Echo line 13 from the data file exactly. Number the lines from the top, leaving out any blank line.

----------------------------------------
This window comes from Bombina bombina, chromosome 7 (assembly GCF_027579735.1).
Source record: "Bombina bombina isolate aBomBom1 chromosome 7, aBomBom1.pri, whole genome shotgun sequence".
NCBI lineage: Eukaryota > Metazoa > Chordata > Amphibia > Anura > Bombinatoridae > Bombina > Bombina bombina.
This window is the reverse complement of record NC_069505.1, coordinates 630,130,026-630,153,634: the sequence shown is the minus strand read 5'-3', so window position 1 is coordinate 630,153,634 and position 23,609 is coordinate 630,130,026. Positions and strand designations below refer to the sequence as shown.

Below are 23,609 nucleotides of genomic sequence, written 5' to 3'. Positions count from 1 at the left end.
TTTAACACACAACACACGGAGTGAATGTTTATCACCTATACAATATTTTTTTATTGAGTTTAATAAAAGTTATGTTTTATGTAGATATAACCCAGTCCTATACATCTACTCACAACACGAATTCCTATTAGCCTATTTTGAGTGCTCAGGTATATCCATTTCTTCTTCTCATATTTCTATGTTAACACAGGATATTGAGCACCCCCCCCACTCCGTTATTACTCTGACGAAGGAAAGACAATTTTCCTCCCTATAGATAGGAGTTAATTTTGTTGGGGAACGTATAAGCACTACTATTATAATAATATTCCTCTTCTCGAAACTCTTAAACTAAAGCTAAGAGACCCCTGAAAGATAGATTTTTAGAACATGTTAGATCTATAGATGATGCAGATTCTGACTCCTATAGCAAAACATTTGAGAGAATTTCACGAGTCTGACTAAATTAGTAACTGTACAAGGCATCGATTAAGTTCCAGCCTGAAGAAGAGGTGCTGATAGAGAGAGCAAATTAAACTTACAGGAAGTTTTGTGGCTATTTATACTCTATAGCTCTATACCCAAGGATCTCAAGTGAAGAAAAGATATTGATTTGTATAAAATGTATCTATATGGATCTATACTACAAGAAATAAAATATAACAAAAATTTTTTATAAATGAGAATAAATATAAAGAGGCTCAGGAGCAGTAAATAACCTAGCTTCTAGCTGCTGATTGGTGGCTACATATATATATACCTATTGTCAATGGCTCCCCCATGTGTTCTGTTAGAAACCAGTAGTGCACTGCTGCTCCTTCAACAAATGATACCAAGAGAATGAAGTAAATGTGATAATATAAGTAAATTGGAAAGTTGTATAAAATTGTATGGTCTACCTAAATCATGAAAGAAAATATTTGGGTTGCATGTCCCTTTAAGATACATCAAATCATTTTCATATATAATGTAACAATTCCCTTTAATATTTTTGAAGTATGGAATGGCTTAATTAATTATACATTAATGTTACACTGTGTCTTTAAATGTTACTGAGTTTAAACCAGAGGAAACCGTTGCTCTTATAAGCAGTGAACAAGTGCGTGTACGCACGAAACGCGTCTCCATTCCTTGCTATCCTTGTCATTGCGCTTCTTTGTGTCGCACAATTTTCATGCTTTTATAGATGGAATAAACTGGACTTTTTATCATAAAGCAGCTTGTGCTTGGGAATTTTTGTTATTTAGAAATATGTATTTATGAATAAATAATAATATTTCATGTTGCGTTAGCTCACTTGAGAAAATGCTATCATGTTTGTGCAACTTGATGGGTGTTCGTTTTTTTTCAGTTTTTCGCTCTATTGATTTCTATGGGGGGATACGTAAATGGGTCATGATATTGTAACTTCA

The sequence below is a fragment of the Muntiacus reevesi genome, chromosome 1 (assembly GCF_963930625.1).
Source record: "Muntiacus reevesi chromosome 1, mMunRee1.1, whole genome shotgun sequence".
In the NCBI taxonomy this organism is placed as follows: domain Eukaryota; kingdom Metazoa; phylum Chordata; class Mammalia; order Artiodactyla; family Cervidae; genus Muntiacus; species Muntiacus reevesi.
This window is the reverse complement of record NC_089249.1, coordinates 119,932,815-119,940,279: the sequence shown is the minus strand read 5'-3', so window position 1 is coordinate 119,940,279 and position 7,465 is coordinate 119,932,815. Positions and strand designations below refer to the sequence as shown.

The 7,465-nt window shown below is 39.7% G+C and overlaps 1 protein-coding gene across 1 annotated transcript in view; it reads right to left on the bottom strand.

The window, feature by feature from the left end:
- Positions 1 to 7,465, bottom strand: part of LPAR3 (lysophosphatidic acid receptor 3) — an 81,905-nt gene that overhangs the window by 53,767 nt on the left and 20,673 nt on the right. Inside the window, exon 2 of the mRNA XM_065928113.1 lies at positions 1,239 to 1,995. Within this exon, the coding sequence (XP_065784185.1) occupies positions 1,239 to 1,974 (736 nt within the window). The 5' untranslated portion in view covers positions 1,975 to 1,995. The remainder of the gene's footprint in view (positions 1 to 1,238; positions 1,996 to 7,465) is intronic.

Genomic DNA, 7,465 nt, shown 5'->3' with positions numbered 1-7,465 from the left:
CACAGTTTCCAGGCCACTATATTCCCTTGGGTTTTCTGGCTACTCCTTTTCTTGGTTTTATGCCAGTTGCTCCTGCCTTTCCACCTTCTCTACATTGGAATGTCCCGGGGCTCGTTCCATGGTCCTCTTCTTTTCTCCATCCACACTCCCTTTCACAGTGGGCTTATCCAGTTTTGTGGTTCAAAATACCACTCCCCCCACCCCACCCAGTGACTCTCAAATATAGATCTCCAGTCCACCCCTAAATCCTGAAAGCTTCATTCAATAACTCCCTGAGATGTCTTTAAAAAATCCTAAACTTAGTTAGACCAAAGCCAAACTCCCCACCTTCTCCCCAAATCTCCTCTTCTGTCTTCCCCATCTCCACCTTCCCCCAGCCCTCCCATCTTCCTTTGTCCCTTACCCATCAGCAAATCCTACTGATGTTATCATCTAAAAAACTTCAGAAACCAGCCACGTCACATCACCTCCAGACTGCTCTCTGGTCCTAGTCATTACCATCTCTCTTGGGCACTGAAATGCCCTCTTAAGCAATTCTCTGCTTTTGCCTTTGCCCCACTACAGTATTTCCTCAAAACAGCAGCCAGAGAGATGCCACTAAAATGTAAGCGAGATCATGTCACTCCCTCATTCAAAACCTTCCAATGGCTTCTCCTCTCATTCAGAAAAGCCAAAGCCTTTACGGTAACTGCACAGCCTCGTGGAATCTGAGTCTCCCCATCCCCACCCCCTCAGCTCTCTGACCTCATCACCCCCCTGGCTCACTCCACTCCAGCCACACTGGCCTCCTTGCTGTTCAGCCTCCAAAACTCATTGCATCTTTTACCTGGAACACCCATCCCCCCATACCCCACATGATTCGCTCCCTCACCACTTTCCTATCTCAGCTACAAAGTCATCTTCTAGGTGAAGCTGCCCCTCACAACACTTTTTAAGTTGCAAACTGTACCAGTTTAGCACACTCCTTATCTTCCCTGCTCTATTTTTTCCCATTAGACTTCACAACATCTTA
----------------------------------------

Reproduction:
- Positions 1 to 7,465, bottom strand: part of LPAR3 (lysophosphatidic acid receptor 3) — an 81,905-nt gene that overhangs the window by 53,767 nt on the left and 20,673 nt on the right. Inside the window, exon 2 of the mRNA XM_065928113.1 lies at positions 1,239 to 1,995. Within this exon, the coding sequence (XP_065784185.1) occupies positions 1,239 to 1,974 (736 nt within the window). The 5' untranslated portion in view covers positions 1,975 to 1,995. The remainder of the gene's footprint in view (positions 1 to 1,238; positions 1,996 to 7,465) is intronic.